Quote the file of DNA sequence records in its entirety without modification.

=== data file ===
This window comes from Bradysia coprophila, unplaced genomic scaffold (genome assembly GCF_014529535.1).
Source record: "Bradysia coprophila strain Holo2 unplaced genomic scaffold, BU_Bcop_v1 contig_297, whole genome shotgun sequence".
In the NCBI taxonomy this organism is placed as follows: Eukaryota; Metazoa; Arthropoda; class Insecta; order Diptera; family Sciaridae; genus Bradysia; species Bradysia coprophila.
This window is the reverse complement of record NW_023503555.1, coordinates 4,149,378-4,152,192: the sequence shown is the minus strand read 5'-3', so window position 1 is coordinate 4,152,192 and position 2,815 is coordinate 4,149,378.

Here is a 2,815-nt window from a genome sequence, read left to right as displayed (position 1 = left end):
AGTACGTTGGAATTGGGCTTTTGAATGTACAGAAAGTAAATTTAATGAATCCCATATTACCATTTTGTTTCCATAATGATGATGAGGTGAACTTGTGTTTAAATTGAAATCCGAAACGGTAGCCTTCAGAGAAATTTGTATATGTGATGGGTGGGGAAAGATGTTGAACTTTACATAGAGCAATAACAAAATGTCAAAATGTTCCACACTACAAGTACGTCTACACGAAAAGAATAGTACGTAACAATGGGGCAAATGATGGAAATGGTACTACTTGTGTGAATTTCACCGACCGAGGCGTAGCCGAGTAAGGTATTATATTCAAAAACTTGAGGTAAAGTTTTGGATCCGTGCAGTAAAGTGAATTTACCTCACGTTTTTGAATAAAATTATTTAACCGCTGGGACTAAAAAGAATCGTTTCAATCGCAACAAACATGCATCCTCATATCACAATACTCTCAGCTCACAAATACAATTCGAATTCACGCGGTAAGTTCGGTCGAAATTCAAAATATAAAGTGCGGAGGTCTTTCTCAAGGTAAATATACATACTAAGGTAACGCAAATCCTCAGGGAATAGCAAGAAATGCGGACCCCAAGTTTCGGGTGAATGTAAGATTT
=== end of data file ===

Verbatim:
This window comes from Bradysia coprophila, unplaced genomic scaffold (genome assembly GCF_014529535.1).
Source record: "Bradysia coprophila strain Holo2 unplaced genomic scaffold, BU_Bcop_v1 contig_297, whole genome shotgun sequence".
In the NCBI taxonomy this organism is placed as follows: Eukaryota; Metazoa; Arthropoda; class Insecta; order Diptera; family Sciaridae; genus Bradysia; species Bradysia coprophila.
This window is the reverse complement of record NW_023503555.1, coordinates 4,149,378-4,152,192: the sequence shown is the minus strand read 5'-3', so window position 1 is coordinate 4,152,192 and position 2,815 is coordinate 4,149,378.

Here is a 2,815-nt window from a genome sequence, read left to right as displayed (position 1 = left end):
AGTACGTTGGAATTGGGCTTTTGAATGTACAGAAAGTAAATTTAATGAATCCCATATTACCATTTTGTTTCCATAATGATGATGAGGTGAACTTGTGTTTAAATTGAAATCCGAAACGGTAGCCTTCAGAGAAATTTGTATATGTGATGGGTGGGGAAAGATGTTGAACTTTACATAGAGCAATAACAAAATGTCAAAATGTTCCACACTACAAGTACGTCTACACGAAAAGAATAGTACGTAACAATGGGGCAAATGATGGAAATGGTACTACTTGTGTGAATTTCACCGACCGAGGCGTAGCCGAGTAAGGTATTATATTCAAAAACTTGAGGTAAAGTTTTGGATCCGTGCAGTAAAGTGAATTTACCTCACGTTTTTGAATAAAATTATTTAACCGCTGGGACTAAAAAGAATCGTTTCAATCGCAACAAACATGCATCCTCATATCACAATACTCTCAGCTCACAAATACAATTCGAATTCACGCGGTAAGTTCGGTCGAAATTCAAAATATAAAGTGCGGAGGTCTTTCTCAAGGTAAATATACATACTAAGGTAACGCAAATCCTCAGGGAATAGCAAGAAATGCGGACCCCAAGTTTCGGGTGAATGTAAGATTT